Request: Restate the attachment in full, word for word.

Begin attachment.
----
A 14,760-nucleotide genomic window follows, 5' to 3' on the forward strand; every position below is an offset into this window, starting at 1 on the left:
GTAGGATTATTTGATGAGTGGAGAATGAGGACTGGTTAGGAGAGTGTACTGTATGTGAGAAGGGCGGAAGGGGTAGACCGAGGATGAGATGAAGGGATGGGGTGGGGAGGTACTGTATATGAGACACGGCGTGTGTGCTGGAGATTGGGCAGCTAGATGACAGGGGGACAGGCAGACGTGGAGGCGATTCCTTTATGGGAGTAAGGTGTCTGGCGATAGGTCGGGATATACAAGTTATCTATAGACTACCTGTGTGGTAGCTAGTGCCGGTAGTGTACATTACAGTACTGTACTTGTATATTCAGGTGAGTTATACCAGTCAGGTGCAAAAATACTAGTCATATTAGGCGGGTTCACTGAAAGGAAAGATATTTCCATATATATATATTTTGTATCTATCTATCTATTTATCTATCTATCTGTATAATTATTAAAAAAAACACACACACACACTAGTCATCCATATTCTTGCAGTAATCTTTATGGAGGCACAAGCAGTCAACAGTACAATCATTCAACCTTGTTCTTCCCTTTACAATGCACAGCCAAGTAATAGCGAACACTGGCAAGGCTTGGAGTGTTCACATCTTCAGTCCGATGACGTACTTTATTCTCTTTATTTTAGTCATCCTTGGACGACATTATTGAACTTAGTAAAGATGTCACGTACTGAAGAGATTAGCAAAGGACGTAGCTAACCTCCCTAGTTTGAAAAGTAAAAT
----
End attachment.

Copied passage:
A 14,760-nucleotide genomic window follows, 5' to 3' on the forward strand; every position below is an offset into this window, starting at 1 on the left:
GTAGGATTATTTGATGAGTGGAGAATGAGGACTGGTTAGGAGAGTGTACTGTATGTGAGAAGGGCGGAAGGGGTAGACCGAGGATGAGATGAAGGGATGGGGTGGGGAGGTACTGTATATGAGACACGGCGTGTGTGCTGGAGATTGGGCAGCTAGATGACAGGGGGACAGGCAGACGTGGAGGCGATTCCTTTATGGGAGTAAGGTGTCTGGCGATAGGTCGGGATATACAAGTTATCTATAGACTACCTGTGTGGTAGCTAGTGCCGGTAGTGTACATTACAGTACTGTACTTGTATATTCAGGTGAGTTATACCAGTCAGGTGCAAAAATACTAGTCATATTAGGCGGGTTCACTGAAAGGAAAGATATTTCCATATATATATATTTTGTATCTATCTATCTATTTATCTATCTATCTGTATAATTATTAAAAAAAACACACACACACACTAGTCATCCATATTCTTGCAGTAATCTTTATGGAGGCACAAGCAGTCAACAGTACAATCATTCAACCTTGTTCTTCCCTTTACAATGCACAGCCAAGTAATAGCGAACACTGGCAAGGCTTGGAGTGTTCACATCTTCAGTCCGATGACGTACTTTATTCTCTTTATTTTAGTCATCCTTGGACGACATTATTGAACTTAGTAAAGATGTCACGTACTGAAGAGATTAGCAAAGGACGTAGCTAACCTCCCTAGTTTGAAAAGTAAAAT